John Quinn, a lawyer for Samsung, told jurors the case is really about the success of Android and brought up one of the accused phones, the Samsung Galaxy Nexus, as an example. The Nexus, unlike most Samsung phones, was based entirely on Google Android software with no enhancements from Samsung.
While Samsung is the defendant in the case, the outcome could have a further reach.
Some of the functions are widely used in Android phones, so an Apple victory could force changes to Google's Android operating system or give Apple a launch pad for further lawsuits.
At a higher level, the case and others like it have highlighted what many feel are problems with the U.S. patent system. Many feel that patents issued in recent years are often too broad or are being abused by holders to block competitors from entering a market.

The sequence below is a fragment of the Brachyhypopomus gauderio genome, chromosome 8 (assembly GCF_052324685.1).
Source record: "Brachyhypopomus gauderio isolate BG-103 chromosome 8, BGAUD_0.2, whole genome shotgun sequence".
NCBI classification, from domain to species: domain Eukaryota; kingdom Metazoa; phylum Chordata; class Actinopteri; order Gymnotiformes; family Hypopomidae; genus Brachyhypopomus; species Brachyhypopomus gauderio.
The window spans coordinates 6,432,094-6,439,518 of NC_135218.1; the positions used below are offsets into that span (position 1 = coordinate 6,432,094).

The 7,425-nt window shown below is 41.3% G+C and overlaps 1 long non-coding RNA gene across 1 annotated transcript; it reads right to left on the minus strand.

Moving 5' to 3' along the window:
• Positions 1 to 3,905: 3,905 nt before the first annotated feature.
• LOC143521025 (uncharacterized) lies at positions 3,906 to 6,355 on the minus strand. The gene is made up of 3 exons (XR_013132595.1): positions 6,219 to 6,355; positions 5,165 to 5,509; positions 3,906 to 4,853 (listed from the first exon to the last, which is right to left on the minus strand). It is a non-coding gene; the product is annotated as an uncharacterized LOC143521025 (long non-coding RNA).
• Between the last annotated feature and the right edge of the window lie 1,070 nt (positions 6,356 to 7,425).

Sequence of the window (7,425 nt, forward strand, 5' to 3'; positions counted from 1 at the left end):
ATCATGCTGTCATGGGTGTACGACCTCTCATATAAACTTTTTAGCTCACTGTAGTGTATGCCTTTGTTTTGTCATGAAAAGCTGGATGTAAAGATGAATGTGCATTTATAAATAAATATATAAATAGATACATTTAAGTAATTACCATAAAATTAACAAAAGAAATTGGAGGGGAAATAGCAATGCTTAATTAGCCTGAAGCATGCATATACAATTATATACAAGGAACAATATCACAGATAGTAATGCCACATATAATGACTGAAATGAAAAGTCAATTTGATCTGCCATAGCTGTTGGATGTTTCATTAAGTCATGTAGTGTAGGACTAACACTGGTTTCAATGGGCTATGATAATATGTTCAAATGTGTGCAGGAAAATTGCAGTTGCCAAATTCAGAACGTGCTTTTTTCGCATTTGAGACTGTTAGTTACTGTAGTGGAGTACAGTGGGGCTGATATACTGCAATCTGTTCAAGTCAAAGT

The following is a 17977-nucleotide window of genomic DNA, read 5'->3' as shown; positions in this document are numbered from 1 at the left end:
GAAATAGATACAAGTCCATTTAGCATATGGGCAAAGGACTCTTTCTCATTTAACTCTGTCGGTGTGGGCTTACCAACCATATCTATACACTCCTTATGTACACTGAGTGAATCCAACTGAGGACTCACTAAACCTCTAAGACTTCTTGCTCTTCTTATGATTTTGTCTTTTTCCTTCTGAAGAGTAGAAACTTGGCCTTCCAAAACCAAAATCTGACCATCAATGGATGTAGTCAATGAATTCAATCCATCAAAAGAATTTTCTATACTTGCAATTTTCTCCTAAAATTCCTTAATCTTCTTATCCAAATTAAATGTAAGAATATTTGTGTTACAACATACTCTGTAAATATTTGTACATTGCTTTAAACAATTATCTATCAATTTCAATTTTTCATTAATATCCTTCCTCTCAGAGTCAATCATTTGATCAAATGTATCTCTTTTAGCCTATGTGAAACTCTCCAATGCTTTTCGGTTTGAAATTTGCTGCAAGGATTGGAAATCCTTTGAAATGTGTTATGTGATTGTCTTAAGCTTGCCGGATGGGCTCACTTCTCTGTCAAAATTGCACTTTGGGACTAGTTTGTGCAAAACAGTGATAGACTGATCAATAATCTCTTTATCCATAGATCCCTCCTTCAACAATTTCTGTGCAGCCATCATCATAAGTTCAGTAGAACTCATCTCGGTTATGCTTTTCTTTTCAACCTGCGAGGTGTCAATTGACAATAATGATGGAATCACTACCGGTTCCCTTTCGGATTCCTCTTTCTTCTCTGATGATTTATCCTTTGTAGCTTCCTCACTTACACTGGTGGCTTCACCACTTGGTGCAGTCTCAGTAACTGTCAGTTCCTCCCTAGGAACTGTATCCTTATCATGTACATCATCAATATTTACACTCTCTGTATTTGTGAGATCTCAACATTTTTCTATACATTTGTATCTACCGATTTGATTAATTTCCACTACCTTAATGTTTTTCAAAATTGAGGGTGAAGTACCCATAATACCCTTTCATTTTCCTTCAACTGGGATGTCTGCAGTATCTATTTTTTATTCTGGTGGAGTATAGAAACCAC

These cases have resulted in a redirection of corporate investment with major companies spending more money on litigation, said Cheryl Milone, chairman and founder of Article One Partners, an online patent validation community.
"While worldwide brands and small companies alike view their own companies' patents as having a high quality level, there is a widespread belief that there are many low quality patents causing a thicket. This further impacts innovation as meritorious advancements are buried in this thicket and the public has to pay monopoly pricing and the costs to the public of litigation," she said.
The jury is expected to hear the case over Mondays, Tuesdays and Fridays for the rest of April, after which deliberations will begin. Originally made up of 10 people, the jury shrunk to eight as the trial began due to the sickness of one juror and a hardship for another.
The case is 12-00630, Apple v. Samsung Electronics et al, in the U.S. District Court for the Northern District of California in San Jose.
Martyn Williams covers mobile telecoms, Silicon Valley and general technology breaking news for The IDG News Service. Follow Martyn on Twitter at @martyn_williams. Martyn's e-mail address is email@example.com